Dropbox recognised the effectiveness of incentivising customers. But they also recognised they would benefit by incentivising both the person who refers their friends and those friends that sign up. Dropbox, a cloud storage platform, offered extra storage space to both the user and their friend. As a result, their sign-ups increased by 60%.
10. The ‘Social Setting’ Growth Tactic
Customers are more likely to stick with your brand when they’re engaged. But there is only so much one-on-one time you can give and only so much material you can create. Leverage your customers interest by creating a setting where your customers can interact with other customers.
11. The ‘Make Them Feel Comfortable’ Growth Tactic
When you build up an email list by providing great, free information, people are not expecting to be sold to. And they often resent it when they expect a useful email and get a sales pitch instead.
To counter this, you can use your email database in a different way. Use the emails to target the same people with ads on social media. For example, if you have the email address, firstname.lastname@example.org, you can submit that to Facebook. If there is a user who signed up to Facebook with that email address you can advertise specifically to them.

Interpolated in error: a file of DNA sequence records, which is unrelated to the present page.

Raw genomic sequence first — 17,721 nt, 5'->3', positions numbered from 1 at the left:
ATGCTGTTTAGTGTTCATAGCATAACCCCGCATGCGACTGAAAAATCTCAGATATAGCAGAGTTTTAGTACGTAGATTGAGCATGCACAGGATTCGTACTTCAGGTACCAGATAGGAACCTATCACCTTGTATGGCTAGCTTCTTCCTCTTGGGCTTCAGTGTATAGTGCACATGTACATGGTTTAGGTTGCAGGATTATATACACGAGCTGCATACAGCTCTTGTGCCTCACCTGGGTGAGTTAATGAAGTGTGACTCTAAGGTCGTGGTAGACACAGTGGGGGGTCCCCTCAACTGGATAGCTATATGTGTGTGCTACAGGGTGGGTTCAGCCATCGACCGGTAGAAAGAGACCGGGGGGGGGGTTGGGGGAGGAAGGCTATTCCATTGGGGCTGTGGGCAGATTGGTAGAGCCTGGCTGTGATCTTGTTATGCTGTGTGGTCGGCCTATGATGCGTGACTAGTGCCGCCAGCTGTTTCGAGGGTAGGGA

That way, they are being sold to on a platform they are expecting to be sold on. Furthermore, once they become comfortable with the idea you have something to offer, they will be more accepting of your email promoting a product.
12. The ‘Bloodhound Growth’ Tactic
Your customers are spending time on the web—you just don’t know where to find them. Colibri IO is a tool that helps you find where your customers are hiding. Whether they’re communicating on websites or social media, you can embed yourself into their conversations.
13. The ‘Pay for Play’ Growth Tactic
If you have something your customers value, such as an eBook, videos, content or a free trial, instead of making them pay cash for it, make them pay by advertising your product to their network.
Pay With A Tweet is a tool that only lets people download your offering once they’ve shared it on their social network. It works on Twitter, Facebook, Google+ and LinkedIn.
14. The ‘Highlighter’ Growth Tactic
Imagine if a reader on your website could highlight a sentence and immediately tweet it. Well, they can. The tool Twilighter allows your best ideas and thoughts to be shared among browsers social networks—helping spread your product.
15. The ‘Capture Attention’ Growth Tactic
When you have someone interested on your site you want to do more than provide value. You want to drive action. Hello Bar allows you to drive action with a call-to-action button at the top of your site. Another tool to try is ListBuilder, which collects email addresses on your site.